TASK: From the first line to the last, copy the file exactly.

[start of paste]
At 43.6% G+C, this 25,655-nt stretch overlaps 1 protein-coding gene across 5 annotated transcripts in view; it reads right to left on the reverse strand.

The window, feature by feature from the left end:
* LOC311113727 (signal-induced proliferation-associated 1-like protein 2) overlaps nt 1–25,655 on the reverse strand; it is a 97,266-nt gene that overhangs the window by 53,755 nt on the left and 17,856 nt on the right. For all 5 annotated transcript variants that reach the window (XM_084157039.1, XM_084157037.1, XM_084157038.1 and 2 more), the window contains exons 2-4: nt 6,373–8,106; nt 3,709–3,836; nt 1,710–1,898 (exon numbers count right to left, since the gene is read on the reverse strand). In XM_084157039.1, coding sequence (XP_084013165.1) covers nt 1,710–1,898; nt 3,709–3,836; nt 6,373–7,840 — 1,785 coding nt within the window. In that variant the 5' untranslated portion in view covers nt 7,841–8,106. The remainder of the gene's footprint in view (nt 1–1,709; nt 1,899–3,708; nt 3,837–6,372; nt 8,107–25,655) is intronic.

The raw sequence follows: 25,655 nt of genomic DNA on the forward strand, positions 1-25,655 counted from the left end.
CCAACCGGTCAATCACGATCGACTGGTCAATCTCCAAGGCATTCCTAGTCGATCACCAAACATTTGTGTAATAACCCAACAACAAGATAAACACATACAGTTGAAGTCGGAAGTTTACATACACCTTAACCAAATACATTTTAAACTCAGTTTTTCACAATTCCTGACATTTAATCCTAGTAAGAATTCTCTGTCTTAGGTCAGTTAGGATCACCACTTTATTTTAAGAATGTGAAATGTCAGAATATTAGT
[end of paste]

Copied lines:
At 43.6% G+C, this 25,655-nt stretch overlaps 1 protein-coding gene across 5 annotated transcripts in view; it reads right to left on the reverse strand.

The window, feature by feature from the left end:
* LOC311113727 (signal-induced proliferation-associated 1-like protein 2) overlaps nt 1–25,655 on the reverse strand; it is a 97,266-nt gene that overhangs the window by 53,755 nt on the left and 17,856 nt on the right. For all 5 annotated transcript variants that reach the window (XM_084157039.1, XM_084157037.1, XM_084157038.1 and 2 more), the window contains exons 2-4: nt 6,373–8,106; nt 3,709–3,836; nt 1,710–1,898 (exon numbers count right to left, since the gene is read on the reverse strand). In XM_084157039.1, coding sequence (XP_084013165.1) covers nt 1,710–1,898; nt 3,709–3,836; nt 6,373–7,840 — 1,785 coding nt within the window. In that variant the 5' untranslated portion in view covers nt 7,841–8,106. The remainder of the gene's footprint in view (nt 1–1,709; nt 1,899–3,708; nt 3,837–6,372; nt 8,107–25,655) is intronic.

The raw sequence follows: 25,655 nt of genomic DNA on the forward strand, positions 1-25,655 counted from the left end.
CCAACCGGTCAATCACGATCGACTGGTCAATCTCCAAGGCATTCCTAGTCGATCACCAAACATTTGTGTAATAACCCAACAACAAGATAAACACATACAGTTGAAGTCGGAAGTTTACATACACCTTAACCAAATACATTTTAAACTCAGTTTTTCACAATTCCTGACATTTAATCCTAGTAAGAATTCTCTGTCTTAGGTCAGTTAGGATCACCACTTTATTTTAAGAATGTGAAATGTCAGAATATTAGT